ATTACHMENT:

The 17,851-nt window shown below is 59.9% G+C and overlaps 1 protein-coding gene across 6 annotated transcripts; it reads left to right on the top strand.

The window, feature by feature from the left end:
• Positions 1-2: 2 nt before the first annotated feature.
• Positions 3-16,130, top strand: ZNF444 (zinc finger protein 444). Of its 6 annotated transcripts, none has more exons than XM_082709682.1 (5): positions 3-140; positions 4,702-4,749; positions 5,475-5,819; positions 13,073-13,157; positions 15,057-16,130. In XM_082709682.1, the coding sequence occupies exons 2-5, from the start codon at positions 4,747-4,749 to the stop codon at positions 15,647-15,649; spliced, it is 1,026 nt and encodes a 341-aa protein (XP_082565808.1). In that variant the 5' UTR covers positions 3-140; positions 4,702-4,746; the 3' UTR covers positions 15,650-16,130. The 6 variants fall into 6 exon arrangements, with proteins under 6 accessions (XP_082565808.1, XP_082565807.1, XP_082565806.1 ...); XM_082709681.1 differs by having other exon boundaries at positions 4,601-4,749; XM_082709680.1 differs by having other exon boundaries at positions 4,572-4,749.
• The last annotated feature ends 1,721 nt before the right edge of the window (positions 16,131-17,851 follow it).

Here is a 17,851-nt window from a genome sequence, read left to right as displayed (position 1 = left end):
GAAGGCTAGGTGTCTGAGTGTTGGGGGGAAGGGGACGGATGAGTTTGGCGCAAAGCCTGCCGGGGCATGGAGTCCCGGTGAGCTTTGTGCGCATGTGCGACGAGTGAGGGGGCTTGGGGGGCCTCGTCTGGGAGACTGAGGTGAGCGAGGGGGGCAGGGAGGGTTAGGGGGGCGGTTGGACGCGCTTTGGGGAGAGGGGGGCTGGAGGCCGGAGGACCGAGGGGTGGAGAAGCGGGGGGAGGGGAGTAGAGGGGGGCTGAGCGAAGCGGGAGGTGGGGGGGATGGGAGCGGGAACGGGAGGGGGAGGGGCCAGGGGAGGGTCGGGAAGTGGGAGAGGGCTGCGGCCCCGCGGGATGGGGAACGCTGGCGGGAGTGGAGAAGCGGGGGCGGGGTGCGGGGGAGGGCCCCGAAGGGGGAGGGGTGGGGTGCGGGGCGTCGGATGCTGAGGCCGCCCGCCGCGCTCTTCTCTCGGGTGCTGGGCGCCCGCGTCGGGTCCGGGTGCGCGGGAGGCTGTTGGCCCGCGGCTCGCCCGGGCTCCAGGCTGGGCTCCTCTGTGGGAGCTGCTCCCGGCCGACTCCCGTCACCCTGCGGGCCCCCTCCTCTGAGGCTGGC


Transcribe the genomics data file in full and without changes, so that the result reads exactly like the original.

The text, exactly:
The 17,851-nt window shown below is 59.9% G+C and overlaps 1 protein-coding gene across 6 annotated transcripts; it reads left to right on the top strand.

The window, feature by feature from the left end:
• Positions 1-2: 2 nt before the first annotated feature.
• Positions 3-16,130, top strand: ZNF444 (zinc finger protein 444). Of its 6 annotated transcripts, none has more exons than XM_082709682.1 (5): positions 3-140; positions 4,702-4,749; positions 5,475-5,819; positions 13,073-13,157; positions 15,057-16,130. In XM_082709682.1, the coding sequence occupies exons 2-5, from the start codon at positions 4,747-4,749 to the stop codon at positions 15,647-15,649; spliced, it is 1,026 nt and encodes a 341-aa protein (XP_082565808.1). In that variant the 5' UTR covers positions 3-140; positions 4,702-4,746; the 3' UTR covers positions 15,650-16,130. The 6 variants fall into 6 exon arrangements, with proteins under 6 accessions (XP_082565808.1, XP_082565807.1, XP_082565806.1 ...); XM_082709681.1 differs by having other exon boundaries at positions 4,601-4,749; XM_082709680.1 differs by having other exon boundaries at positions 4,572-4,749.
• The last annotated feature ends 1,721 nt before the right edge of the window (positions 16,131-17,851 follow it).

Here is a 17,851-nt window from a genome sequence, read left to right as displayed (position 1 = left end):
GAAGGCTAGGTGTCTGAGTGTTGGGGGGAAGGGGACGGATGAGTTTGGCGCAAAGCCTGCCGGGGCATGGAGTCCCGGTGAGCTTTGTGCGCATGTGCGACGAGTGAGGGGGCTTGGGGGGCCTCGTCTGGGAGACTGAGGTGAGCGAGGGGGGCAGGGAGGGTTAGGGGGGCGGTTGGACGCGCTTTGGGGAGAGGGGGGCTGGAGGCCGGAGGACCGAGGGGTGGAGAAGCGGGGGGAGGGGAGTAGAGGGGGGCTGAGCGAAGCGGGAGGTGGGGGGGATGGGAGCGGGAACGGGAGGGGGAGGGGCCAGGGGAGGGTCGGGAAGTGGGAGAGGGCTGCGGCCCCGCGGGATGGGGAACGCTGGCGGGAGTGGAGAAGCGGGGGCGGGGTGCGGGGGAGGGCCCCGAAGGGGGAGGGGTGGGGTGCGGGGCGTCGGATGCTGAGGCCGCCCGCCGCGCTCTTCTCTCGGGTGCTGGGCGCCCGCGTCGGGTCCGGGTGCGCGGGAGGCTGTTGGCCCGCGGCTCGCCCGGGCTCCAGGCTGGGCTCCTCTGTGGGAGCTGCTCCCGGCCGACTCCCGTCACCCTGCGGGCCCCCTCCTCTGAGGCTGGC